[Skip to Navigation]
Comment & Response
March 9, 2020

Neonatal Early-Onset Sepsis Calculator and Antibiotic Therapy

Author Affiliations
  • 1Pediatrics/Neonatology, Thomas Jefferson University/Nemours, Philadelphia, Pennsylvania
JAMA Pediatr. 2020;174(5):507-508. doi:10.1001/jamapediatrics.2019.6257

To the Editor This letter is in response to the systematic review and meta-analysis by Achten et al1 on the use of the neonatal early-onset sepsis (EOS) calculator. The meta-analysis clearly demonstrated that the use of the neonatal EOS calculator is associated with a reduction in the use of empirical antibiotics. However, the authors’ conclusion that “Available evidence regarding safety of the use of the EOS calculator is limited, but shows no indication of inferiority compared with conventional management strategies”1 may not be true. Many of the cases of EOS in which the EOS calculator was applied were not included in the meta-analysis. The authors included 18 cases of EOS in which the management was guided by the use of the EOS calculator (Table 2) and 12 cases of EOS from retrospective studies for which the EOS calculator was hypothetically applied (Table 3).1 Surprisingly, 39 cases of EOS from the landmark study by Kuzniewicz et al,2 in which EOS management was assessed using the EOS calculator, are not included in the meta-analysis (eTable 1 in the Supplement). In this study, the EOS calculator was applied to 24 neonates during the baseline period and 15 infants during the learning period. Although management was not guided by the EOS calculator during these periods, the calculator would have failed to recommend empirical antibiotics in 29 of 39 infants (74%) with blood culture–positive EOS. Moreover, the calculator would not have recommended even a blood culture in 63% of infants (25 of 39) with blood culture–positive EOS. Similar concern was raised by others regarding missing cases of EOS during the baseline period.3 The authors1 have reported that during the baseline period, 18 of 24 infants received empirical antibiotics before 24 hours by using a conventional method (Table 2). However, during this period, if the management was guided by the recommendations from the EOS calculator, only 6 of 24 infants would have received antibiotics before 24 hours with an additional 2 infants if their blood culture became positive within 24 hours (18 of 24 vs 8 of 24; P = .009). It is unclear why the authors have included these 12 cases of hypothetically managed infants from retrospective studies but excluded a large number of infants from such a seminal study. The number of infants with EOS (calculator applied) excluded in the meta-analysis was more than the combined infants with EOS included in the meta-analysis. Including these infants with EOS would likely change the conclusion of the meta-analysis.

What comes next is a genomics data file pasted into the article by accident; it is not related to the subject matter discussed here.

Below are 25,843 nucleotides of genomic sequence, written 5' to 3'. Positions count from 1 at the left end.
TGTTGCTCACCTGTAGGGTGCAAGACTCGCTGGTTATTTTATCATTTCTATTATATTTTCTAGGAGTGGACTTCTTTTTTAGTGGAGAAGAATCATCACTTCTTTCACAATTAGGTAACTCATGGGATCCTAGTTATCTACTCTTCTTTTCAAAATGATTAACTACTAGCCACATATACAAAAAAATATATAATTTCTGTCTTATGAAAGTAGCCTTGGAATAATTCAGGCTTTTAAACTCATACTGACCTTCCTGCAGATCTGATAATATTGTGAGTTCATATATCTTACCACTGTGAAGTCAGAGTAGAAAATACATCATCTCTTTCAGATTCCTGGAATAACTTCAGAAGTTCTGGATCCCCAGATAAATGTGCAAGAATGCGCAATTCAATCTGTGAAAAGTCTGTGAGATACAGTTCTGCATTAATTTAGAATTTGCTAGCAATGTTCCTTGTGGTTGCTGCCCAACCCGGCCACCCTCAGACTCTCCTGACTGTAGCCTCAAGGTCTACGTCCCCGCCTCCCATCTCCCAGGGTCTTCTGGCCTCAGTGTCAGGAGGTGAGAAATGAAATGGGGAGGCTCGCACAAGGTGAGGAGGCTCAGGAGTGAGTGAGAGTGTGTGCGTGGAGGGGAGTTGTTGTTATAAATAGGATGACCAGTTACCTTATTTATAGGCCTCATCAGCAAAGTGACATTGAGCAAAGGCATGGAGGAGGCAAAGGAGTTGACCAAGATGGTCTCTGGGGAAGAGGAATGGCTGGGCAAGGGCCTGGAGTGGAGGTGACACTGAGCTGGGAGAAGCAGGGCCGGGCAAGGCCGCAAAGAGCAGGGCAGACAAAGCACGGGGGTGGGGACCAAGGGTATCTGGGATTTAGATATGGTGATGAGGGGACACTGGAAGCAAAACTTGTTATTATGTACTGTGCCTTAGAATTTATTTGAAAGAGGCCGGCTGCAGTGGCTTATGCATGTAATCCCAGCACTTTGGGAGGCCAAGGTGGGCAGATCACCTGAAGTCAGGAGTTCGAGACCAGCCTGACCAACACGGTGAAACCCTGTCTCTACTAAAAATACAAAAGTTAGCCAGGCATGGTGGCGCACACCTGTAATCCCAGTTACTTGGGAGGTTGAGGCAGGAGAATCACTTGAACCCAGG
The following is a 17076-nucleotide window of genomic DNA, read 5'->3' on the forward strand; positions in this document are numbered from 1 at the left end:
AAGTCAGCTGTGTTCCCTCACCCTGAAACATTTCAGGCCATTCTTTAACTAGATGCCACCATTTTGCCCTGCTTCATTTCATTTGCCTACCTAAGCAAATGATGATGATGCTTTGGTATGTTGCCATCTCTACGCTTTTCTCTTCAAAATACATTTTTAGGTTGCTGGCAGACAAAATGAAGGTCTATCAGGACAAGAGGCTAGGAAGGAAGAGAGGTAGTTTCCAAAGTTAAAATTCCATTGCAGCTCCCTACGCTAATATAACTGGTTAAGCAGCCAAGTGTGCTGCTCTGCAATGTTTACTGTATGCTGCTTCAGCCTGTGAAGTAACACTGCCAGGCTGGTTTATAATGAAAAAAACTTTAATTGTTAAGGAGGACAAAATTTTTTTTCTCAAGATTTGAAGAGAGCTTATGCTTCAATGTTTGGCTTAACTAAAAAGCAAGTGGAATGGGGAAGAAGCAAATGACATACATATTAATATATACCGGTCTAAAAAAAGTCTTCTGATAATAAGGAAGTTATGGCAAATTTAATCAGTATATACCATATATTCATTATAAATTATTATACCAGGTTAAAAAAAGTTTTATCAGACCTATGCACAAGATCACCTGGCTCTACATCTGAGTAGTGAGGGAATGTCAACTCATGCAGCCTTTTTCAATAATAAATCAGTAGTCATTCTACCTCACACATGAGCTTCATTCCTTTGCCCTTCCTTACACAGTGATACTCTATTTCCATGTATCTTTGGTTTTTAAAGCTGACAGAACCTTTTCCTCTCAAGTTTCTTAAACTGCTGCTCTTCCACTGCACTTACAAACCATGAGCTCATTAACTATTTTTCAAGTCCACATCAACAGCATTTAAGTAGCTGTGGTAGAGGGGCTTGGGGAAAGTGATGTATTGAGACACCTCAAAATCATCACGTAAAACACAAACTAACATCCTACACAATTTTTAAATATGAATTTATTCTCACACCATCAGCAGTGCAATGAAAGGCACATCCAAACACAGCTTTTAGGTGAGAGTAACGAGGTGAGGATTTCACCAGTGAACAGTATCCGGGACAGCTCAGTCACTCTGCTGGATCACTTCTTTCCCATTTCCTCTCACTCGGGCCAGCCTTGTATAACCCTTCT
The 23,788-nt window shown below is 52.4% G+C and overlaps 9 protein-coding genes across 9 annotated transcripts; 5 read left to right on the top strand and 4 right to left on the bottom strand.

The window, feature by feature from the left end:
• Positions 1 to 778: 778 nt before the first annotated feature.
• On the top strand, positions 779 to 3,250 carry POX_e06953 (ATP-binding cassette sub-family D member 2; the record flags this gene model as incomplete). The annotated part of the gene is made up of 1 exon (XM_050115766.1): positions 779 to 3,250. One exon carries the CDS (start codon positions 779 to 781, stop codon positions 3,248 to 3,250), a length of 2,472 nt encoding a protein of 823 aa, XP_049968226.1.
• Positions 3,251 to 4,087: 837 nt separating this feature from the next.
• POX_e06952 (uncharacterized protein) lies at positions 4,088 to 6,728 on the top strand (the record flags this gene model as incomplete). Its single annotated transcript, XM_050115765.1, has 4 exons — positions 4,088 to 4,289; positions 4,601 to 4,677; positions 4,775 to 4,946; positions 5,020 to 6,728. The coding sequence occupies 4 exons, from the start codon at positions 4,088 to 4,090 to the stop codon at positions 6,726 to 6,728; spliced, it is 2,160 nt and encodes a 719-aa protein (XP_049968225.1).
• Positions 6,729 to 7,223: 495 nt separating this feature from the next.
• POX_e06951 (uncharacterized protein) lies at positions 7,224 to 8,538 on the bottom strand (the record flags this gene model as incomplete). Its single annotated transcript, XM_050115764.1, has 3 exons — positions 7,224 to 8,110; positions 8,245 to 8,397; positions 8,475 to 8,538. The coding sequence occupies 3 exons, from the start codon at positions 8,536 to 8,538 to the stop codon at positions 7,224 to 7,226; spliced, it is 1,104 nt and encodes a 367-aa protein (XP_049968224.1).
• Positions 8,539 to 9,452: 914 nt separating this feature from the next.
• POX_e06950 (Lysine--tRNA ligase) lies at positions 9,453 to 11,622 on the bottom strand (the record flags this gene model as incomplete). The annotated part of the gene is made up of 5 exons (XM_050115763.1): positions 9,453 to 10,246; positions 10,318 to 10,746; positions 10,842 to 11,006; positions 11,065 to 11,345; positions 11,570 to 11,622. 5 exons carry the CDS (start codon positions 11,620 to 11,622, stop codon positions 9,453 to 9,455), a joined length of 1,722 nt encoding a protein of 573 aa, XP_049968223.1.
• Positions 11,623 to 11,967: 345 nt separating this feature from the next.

Add or change institution